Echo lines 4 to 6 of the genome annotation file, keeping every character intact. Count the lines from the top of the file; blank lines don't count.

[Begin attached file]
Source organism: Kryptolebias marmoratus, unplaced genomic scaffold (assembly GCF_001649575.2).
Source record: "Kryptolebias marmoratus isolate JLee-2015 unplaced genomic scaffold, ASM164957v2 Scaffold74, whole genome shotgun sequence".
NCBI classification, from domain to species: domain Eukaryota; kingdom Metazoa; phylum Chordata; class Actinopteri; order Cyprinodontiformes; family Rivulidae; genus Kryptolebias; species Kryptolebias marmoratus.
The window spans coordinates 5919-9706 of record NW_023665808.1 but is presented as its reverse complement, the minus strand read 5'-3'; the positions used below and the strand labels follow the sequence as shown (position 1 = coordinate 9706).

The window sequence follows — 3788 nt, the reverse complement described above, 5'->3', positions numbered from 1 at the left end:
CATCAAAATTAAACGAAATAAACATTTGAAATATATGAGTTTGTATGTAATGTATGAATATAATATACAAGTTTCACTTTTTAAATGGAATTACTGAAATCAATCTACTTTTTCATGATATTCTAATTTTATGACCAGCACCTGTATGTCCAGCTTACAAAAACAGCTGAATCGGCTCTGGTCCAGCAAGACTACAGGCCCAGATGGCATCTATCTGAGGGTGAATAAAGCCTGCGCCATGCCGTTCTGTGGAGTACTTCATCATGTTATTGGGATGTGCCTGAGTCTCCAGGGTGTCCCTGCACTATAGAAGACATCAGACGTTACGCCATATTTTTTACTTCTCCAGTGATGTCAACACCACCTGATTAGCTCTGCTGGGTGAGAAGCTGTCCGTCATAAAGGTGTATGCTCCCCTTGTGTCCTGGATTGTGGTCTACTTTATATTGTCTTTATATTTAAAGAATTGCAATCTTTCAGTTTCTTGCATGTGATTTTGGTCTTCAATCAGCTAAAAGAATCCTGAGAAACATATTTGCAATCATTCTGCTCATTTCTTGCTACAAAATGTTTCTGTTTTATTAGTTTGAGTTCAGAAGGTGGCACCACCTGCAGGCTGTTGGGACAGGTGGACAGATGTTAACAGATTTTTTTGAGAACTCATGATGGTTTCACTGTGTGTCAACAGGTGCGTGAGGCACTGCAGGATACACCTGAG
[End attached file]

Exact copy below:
The window spans coordinates 5919-9706 of record NW_023665808.1 but is presented as its reverse complement, the minus strand read 5'-3'; the positions used below and the strand labels follow the sequence as shown (position 1 = coordinate 9706).

The window sequence follows — 3788 nt, the reverse complement described above, 5'->3', positions numbered from 1 at the left end:
CATCAAAATTAAACGAAATAAACATTTGAAATATATGAGTTTGTATGTAATGTATGAATATAATATACAAGTTTCACTTTTTAAATGGAATTACTGAAATCAATCTACTTTTTCATGATATTCTAATTTTATGACCAGCACCTGTATGTCCAGCTTACAAAAACAGCTGAATCGGCTCTGGTCCAGCAAGACTACAGGCCCAGATGGCATCTATCTGAGGGTGAATAAAGCCTGCGCCATGCCGTTCTGTGGAGTACTTCATCATGTTATTGGGATGTGCCTGAGTCTCCAGGGTGTCCCTGCACTATAGAAGACATCAGACGTTACGCCATATTTTTTACTTCTCCAGTGATGTCAACACCACCTGATTAGCTCTGCTGGGTGAGAAGCTGTCCGTCATAAAGGTGTATGCTCCCCTTGTGTCCTGGATTGTGGTCTACTTTATATTGTCTTTATATTTAAAGAATTGCAATCTTTCAGTTTCTTGCATGTGATTTTGGTCTTCAATCAGCTAAAAGAATCCTGAGAAACATATTTGCAATCATTCTGCTCATTTCTTGCTACAAAATGTTTCTGTTTTATTAGTTTGAGTTCAGAAGGTGGCACCACCTGCAGGCTGTTGGGACAGGTGGACAGATGTTAACAGATTTTTTTGAGAACTCATGATGGTTTCACTGTGTGTCAACAGGTGCGTGAGGCACTGCAGGATACACCTGAG